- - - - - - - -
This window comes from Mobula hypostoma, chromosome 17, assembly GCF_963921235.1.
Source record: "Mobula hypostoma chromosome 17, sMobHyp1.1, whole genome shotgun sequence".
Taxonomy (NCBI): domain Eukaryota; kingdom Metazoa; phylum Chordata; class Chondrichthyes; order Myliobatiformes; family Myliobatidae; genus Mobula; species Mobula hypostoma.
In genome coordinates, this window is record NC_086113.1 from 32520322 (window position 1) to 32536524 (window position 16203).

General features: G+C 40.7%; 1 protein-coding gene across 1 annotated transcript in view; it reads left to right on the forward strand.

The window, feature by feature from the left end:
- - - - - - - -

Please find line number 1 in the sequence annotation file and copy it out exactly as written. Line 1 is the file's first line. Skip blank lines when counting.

This window comes from Mobula hypostoma, chromosome 17, assembly GCF_963921235.1.